Tagged: Child Endangerment

The Law Is A Ass

Bob Ingersoll The Law Is A Ass #381


Now there’s a lawsuit waiting to happen.

Or three.

Dinah Drake, who when she’s wearing her super heroine costume and not her street clothes goes by the name Black Canary, found a new job in Black Canary vol.4 #1Black_Canary_Vol_4_1Black_Canary_0013

Now she wears a rock star costume – which looks like a shoddy version of the pre-Flashpoint Black Canary costume, goes by the handle D.D., and, oh yeah, is the lead singer for a rock band called Black Canary.

But behind the music, Black Canary is a trouble magnet. Did I mean the heroine or the band? Take your pick. Be it an armed rival rock band crashing a Black Canary concert or a group of overly aggressive “suitors” hitting on women, both figuratively and literally, five of the band’s last seven concerts ended in violence. Ended with D.D. getting into fights with someone at the concert. According to the background information for the current Black Canary series, D.D. is “more comfortable in combat than on stage” and that venues and promoters are “making noise about striking the band from upcoming bills.”

Well I should hope so. Otherwise, there’s a lawsuit waiting to happen.

I mean, let’s assume you’re a club owner thinking of booking Black Canary – the band not the super heroine; you don’t know the lead singer is the super heroine. (Although I don’t know why not. If Black Canary appearing as the lead singer of a rock band called Black Canary and getting into constant fights in which she displayed the same martial arts skills as the super heroine with the same name isn’t an open invitation to piercing her secret identity, it’s only because it lacked an R.S.V.P. card.) Why would you, the club owner, risk hiring Black Canary? Especially when the odds are 5 out of 7 – or 71.43% for the Vegas inclined – that the band will get into a fight which will cause damage to your club or injury to your patrons. Or, more likely, both.

Should that happen, you, the club owner, would have to pay for the damage to the club and would probably have to pay for the injuries to the patrons. Either pay now or be sued by the patrons and then pay later for both their injuries and their attorneys’ fees.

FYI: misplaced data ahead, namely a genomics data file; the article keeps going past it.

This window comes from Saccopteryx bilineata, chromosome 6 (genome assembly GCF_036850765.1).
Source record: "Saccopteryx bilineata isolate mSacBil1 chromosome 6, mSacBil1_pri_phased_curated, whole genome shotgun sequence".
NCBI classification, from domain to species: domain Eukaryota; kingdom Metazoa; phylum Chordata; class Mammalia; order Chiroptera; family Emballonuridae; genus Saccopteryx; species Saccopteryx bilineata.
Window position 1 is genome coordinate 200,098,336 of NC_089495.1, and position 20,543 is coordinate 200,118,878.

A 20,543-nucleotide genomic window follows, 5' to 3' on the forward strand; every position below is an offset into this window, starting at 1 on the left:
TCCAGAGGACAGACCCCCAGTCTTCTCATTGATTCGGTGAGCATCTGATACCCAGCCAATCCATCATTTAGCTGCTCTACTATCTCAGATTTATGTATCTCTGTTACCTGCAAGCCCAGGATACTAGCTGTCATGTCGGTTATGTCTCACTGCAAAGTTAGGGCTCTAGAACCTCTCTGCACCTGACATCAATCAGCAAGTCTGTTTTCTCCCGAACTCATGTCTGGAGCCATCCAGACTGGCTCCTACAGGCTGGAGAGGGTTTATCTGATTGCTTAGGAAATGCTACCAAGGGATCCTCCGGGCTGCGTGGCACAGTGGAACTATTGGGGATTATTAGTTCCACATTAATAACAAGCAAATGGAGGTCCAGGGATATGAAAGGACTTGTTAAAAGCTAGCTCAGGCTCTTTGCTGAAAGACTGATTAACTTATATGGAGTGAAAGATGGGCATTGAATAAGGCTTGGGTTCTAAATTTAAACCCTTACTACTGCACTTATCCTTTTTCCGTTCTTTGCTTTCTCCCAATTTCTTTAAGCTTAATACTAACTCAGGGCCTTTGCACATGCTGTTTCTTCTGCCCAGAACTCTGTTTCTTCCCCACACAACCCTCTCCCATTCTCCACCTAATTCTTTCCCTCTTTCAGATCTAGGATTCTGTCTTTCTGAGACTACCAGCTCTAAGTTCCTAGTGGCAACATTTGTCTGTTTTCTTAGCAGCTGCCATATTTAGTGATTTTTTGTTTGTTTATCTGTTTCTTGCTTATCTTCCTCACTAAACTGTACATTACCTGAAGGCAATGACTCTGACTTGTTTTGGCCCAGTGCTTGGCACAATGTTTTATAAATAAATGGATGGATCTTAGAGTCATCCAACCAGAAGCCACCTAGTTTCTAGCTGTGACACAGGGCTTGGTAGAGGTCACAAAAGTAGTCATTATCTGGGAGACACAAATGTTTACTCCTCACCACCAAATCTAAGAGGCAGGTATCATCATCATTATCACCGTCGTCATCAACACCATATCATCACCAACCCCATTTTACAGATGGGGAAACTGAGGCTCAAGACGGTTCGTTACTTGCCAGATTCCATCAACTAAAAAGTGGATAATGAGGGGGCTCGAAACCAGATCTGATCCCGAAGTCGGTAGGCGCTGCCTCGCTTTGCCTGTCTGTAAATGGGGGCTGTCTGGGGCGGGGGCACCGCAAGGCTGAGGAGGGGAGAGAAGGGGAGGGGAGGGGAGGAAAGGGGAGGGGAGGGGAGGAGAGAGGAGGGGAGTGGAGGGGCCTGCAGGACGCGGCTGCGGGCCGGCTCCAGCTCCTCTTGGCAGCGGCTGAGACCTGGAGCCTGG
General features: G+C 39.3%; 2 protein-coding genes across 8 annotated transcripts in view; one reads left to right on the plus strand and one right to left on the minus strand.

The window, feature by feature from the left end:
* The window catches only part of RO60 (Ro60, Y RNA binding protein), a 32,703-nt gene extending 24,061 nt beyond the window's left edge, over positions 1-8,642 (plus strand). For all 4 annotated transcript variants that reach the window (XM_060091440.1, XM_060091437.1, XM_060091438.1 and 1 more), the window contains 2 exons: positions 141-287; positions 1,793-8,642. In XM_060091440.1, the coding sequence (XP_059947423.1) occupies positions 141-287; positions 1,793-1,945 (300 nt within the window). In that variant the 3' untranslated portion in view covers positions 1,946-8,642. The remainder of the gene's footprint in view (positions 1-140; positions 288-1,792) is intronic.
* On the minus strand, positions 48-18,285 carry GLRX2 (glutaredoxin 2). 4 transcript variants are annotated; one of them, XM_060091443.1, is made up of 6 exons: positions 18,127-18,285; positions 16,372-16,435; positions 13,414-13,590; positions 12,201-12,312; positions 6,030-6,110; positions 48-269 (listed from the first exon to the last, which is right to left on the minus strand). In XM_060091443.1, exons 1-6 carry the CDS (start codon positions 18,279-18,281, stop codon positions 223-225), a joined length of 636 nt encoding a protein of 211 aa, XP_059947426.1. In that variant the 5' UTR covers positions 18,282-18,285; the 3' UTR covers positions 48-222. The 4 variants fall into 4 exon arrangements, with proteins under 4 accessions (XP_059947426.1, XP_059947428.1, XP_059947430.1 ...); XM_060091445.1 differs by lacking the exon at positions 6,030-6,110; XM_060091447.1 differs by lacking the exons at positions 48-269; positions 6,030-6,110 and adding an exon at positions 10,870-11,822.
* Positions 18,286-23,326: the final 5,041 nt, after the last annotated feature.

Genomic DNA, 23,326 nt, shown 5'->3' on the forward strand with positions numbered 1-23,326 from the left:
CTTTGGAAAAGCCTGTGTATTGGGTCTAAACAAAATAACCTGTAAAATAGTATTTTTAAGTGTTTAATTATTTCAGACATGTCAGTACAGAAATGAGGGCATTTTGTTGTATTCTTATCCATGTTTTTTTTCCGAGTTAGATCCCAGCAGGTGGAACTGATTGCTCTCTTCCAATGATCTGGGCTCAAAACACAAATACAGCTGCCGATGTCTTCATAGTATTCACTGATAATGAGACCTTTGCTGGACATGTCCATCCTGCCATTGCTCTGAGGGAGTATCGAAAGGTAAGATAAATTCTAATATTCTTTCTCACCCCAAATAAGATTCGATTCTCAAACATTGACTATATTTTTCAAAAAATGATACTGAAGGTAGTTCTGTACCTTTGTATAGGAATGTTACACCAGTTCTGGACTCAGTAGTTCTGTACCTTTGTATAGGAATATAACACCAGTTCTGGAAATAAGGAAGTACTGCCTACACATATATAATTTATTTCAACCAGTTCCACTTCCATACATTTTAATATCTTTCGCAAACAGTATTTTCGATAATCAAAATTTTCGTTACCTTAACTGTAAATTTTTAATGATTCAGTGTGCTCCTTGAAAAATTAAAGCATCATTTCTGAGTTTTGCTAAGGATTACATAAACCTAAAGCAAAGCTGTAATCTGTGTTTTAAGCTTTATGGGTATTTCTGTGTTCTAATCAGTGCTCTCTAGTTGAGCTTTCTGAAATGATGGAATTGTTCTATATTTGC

Once the word on Black Canary the band spread – and in these days of social media, the word would spread faster than schmear on a bagel – why would you, or any club owner, risk having Black Canary perform in your club? If your answer is I don’t know, you have what it takes to make a go of it as a club owner. Or in the legal profession. If your answer is I don’t know, that also puts you one up on all the club owners in the DC Universe, who gave Black Canary enough bookings to last through seven issues of her current series.

That, however, is only the first of the lawsuits waiting to happen found in Black Canary # 1. Let’s move on to more serious matters. The band Black Canary is made up of D.D., Lord Byron, Paloma Terrific, and Ditto; plus their manager Heathcliff Ray. I’m not sure how old Lord Byron is but I’m guessing late teens to early 20s. Heathcliff, was a student at Gotham Academy who left the school to manage Black Canary. So he’s a teenager. Probably 18 though, otherwise he couldn’t sign or negotiate legally-binding contracts. Paloma looks to be about 15. And Ditto is a little girl; 10ish. Oh and none of them have any combat or fighting training.

So, naturally, none of them were prepared when weird alien shadow monsters attacked one of their concerts. Black Canary, the heroine not the band, defeated the monsters and learned that they were, for reasons which will, I hope, be revealed later in the series, hunting Ditto.

What did Black Canary do in light of these events? Why she contacted Superman, Batman, the Justice League or some super hero capable of handling alien shadow monsters and let them know what was happening. Then she made sure that Superman, Batman, the Justice League or some hero capable of handling alien shadow monsters was going to protect Ditto from these alien shadow monsters. Right?


No, Black Canary the heroine agreed to continue touring with Black Canary the band knowing that she’d be putting the other members of the band in danger. Not to mention the fans attending their concerts. The only concession to common sense that Black Canary made was to insist that she train the other members of the band in combat; first hand-to-hand and then weapons training.